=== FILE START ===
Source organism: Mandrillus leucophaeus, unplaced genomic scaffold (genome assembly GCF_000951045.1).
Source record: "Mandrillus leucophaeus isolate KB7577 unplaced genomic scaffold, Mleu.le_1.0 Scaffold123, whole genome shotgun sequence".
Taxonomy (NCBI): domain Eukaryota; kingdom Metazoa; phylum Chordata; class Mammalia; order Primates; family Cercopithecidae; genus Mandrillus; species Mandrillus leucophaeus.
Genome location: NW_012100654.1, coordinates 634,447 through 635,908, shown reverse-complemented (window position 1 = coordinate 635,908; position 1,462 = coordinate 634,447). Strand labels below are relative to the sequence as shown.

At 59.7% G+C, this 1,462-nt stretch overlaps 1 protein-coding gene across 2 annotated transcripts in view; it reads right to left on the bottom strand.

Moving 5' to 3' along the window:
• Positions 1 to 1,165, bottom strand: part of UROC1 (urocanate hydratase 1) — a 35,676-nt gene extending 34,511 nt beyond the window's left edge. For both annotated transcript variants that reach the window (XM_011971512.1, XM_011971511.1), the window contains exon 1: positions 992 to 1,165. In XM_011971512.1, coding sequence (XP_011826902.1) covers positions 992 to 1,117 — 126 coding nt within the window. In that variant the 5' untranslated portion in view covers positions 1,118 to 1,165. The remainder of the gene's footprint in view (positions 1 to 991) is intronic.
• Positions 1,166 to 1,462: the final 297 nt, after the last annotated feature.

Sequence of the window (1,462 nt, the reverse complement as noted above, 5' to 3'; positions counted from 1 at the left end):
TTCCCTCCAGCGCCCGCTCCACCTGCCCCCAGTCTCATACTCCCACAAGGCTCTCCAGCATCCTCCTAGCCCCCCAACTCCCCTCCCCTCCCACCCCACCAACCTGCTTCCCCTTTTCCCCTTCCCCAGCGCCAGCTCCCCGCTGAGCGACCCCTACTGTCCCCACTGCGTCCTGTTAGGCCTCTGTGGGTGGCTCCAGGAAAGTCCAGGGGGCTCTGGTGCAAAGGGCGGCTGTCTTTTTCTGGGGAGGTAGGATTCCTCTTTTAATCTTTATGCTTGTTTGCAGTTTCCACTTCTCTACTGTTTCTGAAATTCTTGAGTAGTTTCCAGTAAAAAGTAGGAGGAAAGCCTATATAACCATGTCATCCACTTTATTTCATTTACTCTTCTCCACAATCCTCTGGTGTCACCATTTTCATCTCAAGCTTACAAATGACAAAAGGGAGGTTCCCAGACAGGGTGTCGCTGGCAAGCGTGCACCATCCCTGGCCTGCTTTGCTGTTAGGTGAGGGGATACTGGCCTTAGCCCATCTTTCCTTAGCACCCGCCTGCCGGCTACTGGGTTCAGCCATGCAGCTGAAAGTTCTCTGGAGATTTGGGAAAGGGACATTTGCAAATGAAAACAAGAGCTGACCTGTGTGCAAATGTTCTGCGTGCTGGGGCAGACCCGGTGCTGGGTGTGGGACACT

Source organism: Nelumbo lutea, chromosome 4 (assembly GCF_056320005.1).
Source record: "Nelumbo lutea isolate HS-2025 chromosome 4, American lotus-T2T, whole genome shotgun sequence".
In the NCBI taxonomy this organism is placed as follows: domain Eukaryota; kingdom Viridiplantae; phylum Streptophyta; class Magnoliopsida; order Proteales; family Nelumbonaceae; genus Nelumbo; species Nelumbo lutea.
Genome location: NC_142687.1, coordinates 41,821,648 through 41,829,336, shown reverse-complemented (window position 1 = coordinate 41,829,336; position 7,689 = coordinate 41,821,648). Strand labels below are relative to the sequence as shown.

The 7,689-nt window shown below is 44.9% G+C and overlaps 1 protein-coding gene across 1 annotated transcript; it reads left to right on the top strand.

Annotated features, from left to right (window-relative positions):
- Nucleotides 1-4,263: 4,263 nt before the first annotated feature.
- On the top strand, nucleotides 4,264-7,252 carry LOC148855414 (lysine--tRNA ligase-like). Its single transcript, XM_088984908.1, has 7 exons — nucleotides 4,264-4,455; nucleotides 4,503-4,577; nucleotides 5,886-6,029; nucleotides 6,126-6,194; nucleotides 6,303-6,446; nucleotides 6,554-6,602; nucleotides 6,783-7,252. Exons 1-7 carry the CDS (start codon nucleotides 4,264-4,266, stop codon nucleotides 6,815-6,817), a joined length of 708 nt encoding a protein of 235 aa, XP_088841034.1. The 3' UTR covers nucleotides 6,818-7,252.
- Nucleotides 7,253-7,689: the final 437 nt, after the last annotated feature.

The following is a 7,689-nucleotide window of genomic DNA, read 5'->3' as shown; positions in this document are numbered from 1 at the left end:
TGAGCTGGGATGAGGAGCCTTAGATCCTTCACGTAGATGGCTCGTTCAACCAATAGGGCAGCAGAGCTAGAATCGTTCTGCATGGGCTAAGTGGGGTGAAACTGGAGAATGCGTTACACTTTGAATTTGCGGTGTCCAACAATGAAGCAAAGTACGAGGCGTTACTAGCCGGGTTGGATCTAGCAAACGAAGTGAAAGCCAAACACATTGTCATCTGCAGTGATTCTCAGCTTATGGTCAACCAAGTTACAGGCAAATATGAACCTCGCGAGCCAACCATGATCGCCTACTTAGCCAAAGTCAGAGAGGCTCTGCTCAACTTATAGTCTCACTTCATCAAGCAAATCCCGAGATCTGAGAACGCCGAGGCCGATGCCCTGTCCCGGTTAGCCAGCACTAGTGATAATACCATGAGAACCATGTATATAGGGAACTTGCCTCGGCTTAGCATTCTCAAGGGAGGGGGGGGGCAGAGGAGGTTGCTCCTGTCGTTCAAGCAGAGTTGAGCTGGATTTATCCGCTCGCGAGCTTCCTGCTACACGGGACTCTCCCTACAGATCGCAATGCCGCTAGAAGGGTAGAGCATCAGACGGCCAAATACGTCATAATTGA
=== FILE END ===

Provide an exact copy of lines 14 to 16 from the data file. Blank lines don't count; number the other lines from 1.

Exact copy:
Genome location: NC_142687.1, coordinates 41,821,648 through 41,829,336, shown reverse-complemented (window position 1 = coordinate 41,829,336; position 7,689 = coordinate 41,821,648). Strand labels below are relative to the sequence as shown.

The 7,689-nt window shown below is 44.9% G+C and overlaps 1 protein-coding gene across 1 annotated transcript; it reads left to right on the top strand.

Annotated features, from left to right (window-relative positions):